You can generate six different resource types throughout the game. Some are easy to come by. Some are difficult to gain. All of them are important in some fashion, spendable via rooms or actions to make something better. An efficient engine has a good way to produce at least 1-2 of those resources in addition to food (needed to build rooms) and gold (pure VP). Yet, at the end, only one of those is worth points if you have any left over. At first I wasn’t a fan of this, but it has grown on me. You need to have ways to generate those other resources otherwise you’ll end up way behind. Yet focus too much on those and you’ll miss the chance to gain the only thing that matters at the end (apart from the rooms you’ve built). This is a fun and interesting approach that I have come to enjoy.
There is a bonus “room” space you can gain if you are the first to fill your player board. I am yet to do so, but I’ve come close! It gives me something lofty to shoot for. And I like having a goal like that to angle for, at least once.
I love excavating the cave. But I hate that you don’t know what rooms will come available and when they come available. If you, or your opponent, don’t excavate often early in the game, it can lead to a cluttering of subpar or expensive rooms in the pool. Which means it can be harder to get that optimal engine going in your own cave. The not knowing what will be out there is important, but at the same time it is really frustrating to not see those rooms you need or to see all those blue rooms finally flipping in the final rounds when they won’t add much value.
It is a challenge to build a great engine with your rooms when almost every action selection allowing you to use your rooms’ actions provide a single action. There is a single action that lets you use 2 rooms, and one that lets you use 3, but almost everything else gives a 1. This slows your production down from what it could be, especially when you get 2-4 rooms that synergize with each other. I never feel like I was able to accomplish everything I could have, but I also never end up feeling like it was a barrier I couldn’t overcome. It just ends up taking a little longer to do some things than I’d like, and makes it so you almost need to take that 2 or 3-action tile when it is available at the start of each turn.
I understand that building walls should be something that is hard to come by; however, since there are many rooms that require one or more walls added to the cave, it surprises me that there is only one action which adds a wall. At least, until the final round of the game. Depending on when the action comes in the tier-two actions, you get anywhere from 6-8 chances to build a wall. Assuming your opponent takes that action half of the rounds, that means you’re looking to get at most 3-4 walls to add in your cave. Few things are worse than seeing a room flip in the final rounds that you need to add 1-2 walls in order to build.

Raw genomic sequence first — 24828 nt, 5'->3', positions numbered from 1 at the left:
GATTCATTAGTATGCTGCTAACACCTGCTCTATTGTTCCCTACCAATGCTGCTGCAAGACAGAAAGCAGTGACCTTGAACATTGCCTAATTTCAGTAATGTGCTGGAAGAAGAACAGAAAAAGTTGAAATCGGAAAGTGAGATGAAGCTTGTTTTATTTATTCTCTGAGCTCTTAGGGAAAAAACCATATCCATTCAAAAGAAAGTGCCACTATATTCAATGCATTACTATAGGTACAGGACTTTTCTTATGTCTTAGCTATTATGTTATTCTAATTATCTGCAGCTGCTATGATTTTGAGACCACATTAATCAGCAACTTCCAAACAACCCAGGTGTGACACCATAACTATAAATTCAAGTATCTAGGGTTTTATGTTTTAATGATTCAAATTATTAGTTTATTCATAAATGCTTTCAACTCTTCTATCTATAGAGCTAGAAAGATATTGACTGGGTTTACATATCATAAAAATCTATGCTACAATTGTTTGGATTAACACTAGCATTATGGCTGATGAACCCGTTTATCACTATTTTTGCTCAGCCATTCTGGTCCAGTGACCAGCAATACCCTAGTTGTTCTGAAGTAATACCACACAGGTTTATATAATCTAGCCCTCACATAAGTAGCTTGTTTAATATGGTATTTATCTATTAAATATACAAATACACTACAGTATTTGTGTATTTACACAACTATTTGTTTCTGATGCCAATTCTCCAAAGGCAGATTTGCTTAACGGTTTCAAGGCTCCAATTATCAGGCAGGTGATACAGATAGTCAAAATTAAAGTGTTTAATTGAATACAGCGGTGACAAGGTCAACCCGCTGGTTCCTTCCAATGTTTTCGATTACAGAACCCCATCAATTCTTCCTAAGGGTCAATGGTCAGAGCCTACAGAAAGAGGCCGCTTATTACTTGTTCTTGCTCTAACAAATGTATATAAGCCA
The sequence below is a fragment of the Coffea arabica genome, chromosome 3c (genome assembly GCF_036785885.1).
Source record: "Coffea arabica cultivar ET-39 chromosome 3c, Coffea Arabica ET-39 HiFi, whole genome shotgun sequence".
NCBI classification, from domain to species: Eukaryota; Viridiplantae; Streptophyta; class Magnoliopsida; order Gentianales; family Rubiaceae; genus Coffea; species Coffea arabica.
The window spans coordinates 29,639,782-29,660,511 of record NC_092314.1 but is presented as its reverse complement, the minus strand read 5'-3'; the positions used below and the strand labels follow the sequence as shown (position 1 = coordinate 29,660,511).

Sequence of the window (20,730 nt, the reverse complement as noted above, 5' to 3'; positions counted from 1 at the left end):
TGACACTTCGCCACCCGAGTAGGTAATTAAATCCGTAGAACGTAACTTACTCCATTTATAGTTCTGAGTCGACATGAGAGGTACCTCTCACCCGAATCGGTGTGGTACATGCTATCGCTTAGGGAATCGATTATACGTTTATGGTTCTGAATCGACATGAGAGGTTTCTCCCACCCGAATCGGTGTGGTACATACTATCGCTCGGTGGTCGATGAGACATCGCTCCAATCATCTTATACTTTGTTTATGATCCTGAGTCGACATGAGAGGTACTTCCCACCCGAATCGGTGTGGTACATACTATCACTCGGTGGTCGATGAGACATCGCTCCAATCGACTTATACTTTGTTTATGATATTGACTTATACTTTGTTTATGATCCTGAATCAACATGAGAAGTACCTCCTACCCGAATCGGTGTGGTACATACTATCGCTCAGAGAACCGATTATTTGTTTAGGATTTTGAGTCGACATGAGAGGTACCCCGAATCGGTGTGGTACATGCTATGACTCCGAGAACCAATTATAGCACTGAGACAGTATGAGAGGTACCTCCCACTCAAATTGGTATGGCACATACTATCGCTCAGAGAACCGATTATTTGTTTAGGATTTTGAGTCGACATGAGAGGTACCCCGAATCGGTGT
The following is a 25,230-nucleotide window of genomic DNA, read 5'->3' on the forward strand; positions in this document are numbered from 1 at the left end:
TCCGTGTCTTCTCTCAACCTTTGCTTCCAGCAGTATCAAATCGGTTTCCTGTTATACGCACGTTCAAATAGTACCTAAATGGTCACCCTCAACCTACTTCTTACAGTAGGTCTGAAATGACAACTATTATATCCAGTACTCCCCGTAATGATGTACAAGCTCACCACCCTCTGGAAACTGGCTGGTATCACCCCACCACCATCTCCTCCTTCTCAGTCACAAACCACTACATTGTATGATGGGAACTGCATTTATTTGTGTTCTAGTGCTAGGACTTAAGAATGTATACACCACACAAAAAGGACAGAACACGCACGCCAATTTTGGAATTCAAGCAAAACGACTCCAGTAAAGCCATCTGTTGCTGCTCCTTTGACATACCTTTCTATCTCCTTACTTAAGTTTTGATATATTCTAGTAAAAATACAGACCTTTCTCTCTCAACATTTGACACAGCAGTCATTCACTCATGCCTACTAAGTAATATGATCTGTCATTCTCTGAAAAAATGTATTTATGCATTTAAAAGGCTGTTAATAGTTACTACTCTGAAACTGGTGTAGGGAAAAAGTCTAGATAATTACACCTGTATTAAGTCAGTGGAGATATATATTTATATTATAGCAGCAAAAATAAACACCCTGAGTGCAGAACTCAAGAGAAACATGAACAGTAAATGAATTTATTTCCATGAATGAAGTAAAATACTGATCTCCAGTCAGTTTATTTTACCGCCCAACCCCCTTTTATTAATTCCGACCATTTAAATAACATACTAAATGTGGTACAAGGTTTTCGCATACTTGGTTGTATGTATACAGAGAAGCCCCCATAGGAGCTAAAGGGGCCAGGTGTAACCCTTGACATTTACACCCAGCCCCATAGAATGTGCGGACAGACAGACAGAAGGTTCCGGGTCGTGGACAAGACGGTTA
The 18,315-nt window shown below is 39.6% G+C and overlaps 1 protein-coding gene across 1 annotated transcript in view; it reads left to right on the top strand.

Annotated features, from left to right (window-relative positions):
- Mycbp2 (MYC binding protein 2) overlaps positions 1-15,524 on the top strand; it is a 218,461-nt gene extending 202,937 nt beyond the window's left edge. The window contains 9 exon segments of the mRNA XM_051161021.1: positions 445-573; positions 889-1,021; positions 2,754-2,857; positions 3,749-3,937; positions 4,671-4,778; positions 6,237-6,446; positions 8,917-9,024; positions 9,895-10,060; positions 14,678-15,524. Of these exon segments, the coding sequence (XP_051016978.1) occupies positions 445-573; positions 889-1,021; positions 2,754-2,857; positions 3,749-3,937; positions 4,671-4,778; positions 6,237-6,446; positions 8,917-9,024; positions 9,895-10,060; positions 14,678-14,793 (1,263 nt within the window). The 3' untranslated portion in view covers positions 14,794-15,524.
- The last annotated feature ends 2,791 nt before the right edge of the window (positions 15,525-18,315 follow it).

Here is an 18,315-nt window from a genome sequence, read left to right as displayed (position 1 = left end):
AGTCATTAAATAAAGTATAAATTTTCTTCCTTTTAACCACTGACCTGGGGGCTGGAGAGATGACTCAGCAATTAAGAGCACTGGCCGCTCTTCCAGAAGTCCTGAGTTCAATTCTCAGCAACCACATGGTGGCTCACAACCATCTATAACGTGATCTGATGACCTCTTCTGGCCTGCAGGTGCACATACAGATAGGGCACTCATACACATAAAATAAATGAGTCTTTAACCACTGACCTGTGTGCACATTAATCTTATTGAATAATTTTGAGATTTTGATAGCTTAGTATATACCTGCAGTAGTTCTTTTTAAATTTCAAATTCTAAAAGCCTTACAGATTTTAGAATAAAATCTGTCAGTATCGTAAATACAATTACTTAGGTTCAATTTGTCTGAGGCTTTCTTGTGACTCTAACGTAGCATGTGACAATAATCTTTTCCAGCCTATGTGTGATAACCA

I hate the final round’s action. Seriously, I rage inside every time it flips up. Why? Because only the player with the MOST gold gets to use that action. You’re in the lead on gold, so here: add a wall and a free room. Wait, what? Shouldn’t that be the person who is BEHIND on gold gets to use that room? Nope, better luck next time. Don’t let yourself get behind in the gold race. Don’t spend that hard-earned gold to build a room worth extra points. Sit and horde it like a dragon, because then you can block your opponent from using the best action in the game. Finally, in my very last game played of this, I was able to use that action. It felt great, but it also felt wrong. Because, as you’d expect, I was clearly winning at that point and this action secured that victory. The player who uses this action wins the game more often than they will lose, and it is no wonder why.
Overall I enjoy this game. It has been months since we played Caverna: The Cave Farmers and this game has me itching to get that back to the table. My wife claimed we no longer need the big game, but I think I may end up disagreeing with that decision. This game is small and fast, but it is missing some of the key elements from the larger game that I enjoyed. I can see there being plenty of want to have them both in a collection, just like Agricola: All Creatures Big and Small doesn’t replace Agricola or Castles of Burgundy: The Card Game doesn’t replace Castles of Burgundy. The experiences between them, while sharing similarities, are different enough to merit having them both. Unless you really just like building rooms to furnish a cave and nothing else about Caverna.
This game also falls into an awkward spot compared to some of the other 2-player only games we’ve picked up and played this year. It is different enough that I can see keeping Holmes: Sherlock & Mycroft, 7 Wonders Duel, and Patchwork (among many others) in our collection. They are all excellent games with 2 players that can be set up, played, and torn down in under an hour. It doesn’t set itself apart as being better, nor worse, than any of those mentioned games because they all provide different experiences. I’m finding that some of the best 2-player experiences are coming from games that play just two players, probably because those have been playtested extensively at that player count.
Having not tried it solo, I cannot speak to how that aspect stacks up but I have a feeling it will be much like any Rosenburg solo game: try and top your high score from the last game. With the removal of one action, you get fewer turns to accomplish that feat which would help the scores range similar to what you might get in a 2-player game.
I wouldn’t proclaim this a must-buy for everyone who wants a 2-player game, but neither would I say this game is one to pass on. This is a great game and a ton of fun. If you enjoy Uwe’s games, or Caverna itself, then this is likely a must-buy for you. If you want a game that is light on take-that effects to play with one other person, this game would fit that requirement well. If you enjoy building things and finding combos to set up a small engine, this game will scratch that itch. It won’t be perfect for everyone, but it is a solid game that few gamers would regret adding to their collection.
Check out more of our reviews at the following Geeklist and be sure to let me know what you thought of this game.